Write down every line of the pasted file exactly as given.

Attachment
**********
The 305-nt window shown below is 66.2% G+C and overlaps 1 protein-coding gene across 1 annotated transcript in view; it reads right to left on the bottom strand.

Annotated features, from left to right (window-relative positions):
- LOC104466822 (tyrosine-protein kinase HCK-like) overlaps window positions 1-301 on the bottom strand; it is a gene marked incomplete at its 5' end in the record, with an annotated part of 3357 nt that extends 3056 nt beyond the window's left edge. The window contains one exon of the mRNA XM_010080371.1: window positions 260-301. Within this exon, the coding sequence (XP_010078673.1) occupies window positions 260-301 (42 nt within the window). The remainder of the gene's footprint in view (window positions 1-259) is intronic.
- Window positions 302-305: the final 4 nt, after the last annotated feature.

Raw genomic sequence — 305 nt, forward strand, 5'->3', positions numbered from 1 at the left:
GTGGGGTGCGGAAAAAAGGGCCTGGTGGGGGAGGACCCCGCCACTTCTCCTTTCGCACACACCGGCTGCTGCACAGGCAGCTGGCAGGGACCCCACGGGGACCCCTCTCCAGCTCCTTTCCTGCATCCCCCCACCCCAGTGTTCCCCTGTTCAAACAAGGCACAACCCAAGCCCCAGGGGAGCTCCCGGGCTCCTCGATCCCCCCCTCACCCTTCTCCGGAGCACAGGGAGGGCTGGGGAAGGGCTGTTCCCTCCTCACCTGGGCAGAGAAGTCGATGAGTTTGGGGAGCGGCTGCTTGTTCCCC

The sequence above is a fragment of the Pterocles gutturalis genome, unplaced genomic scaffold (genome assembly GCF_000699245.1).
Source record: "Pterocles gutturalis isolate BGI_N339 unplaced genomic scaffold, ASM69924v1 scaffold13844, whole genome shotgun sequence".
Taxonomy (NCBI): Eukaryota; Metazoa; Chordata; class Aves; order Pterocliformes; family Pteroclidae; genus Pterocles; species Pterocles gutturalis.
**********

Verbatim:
The 305-nt window shown below is 66.2% G+C and overlaps 1 protein-coding gene across 1 annotated transcript in view; it reads right to left on the bottom strand.

Annotated features, from left to right (window-relative positions):
- LOC104466822 (tyrosine-protein kinase HCK-like) overlaps window positions 1-301 on the bottom strand; it is a gene marked incomplete at its 5' end in the record, with an annotated part of 3357 nt that extends 3056 nt beyond the window's left edge. The window contains one exon of the mRNA XM_010080371.1: window positions 260-301. Within this exon, the coding sequence (XP_010078673.1) occupies window positions 260-301 (42 nt within the window). The remainder of the gene's footprint in view (window positions 1-259) is intronic.
- Window positions 302-305: the final 4 nt, after the last annotated feature.

Raw genomic sequence — 305 nt, forward strand, 5'->3', positions numbered from 1 at the left:
GTGGGGTGCGGAAAAAAGGGCCTGGTGGGGGAGGACCCCGCCACTTCTCCTTTCGCACACACCGGCTGCTGCACAGGCAGCTGGCAGGGACCCCACGGGGACCCCTCTCCAGCTCCTTTCCTGCATCCCCCCACCCCAGTGTTCCCCTGTTCAAACAAGGCACAACCCAAGCCCCAGGGGAGCTCCCGGGCTCCTCGATCCCCCCCTCACCCTTCTCCGGAGCACAGGGAGGGCTGGGGAAGGGCTGTTCCCTCCTCACCTGGGCAGAGAAGTCGATGAGTTTGGGGAGCGGCTGCTTGTTCCCC

The sequence above is a fragment of the Pterocles gutturalis genome, unplaced genomic scaffold (genome assembly GCF_000699245.1).
Source record: "Pterocles gutturalis isolate BGI_N339 unplaced genomic scaffold, ASM69924v1 scaffold13844, whole genome shotgun sequence".
Taxonomy (NCBI): Eukaryota; Metazoa; Chordata; class Aves; order Pterocliformes; family Pteroclidae; genus Pterocles; species Pterocles gutturalis.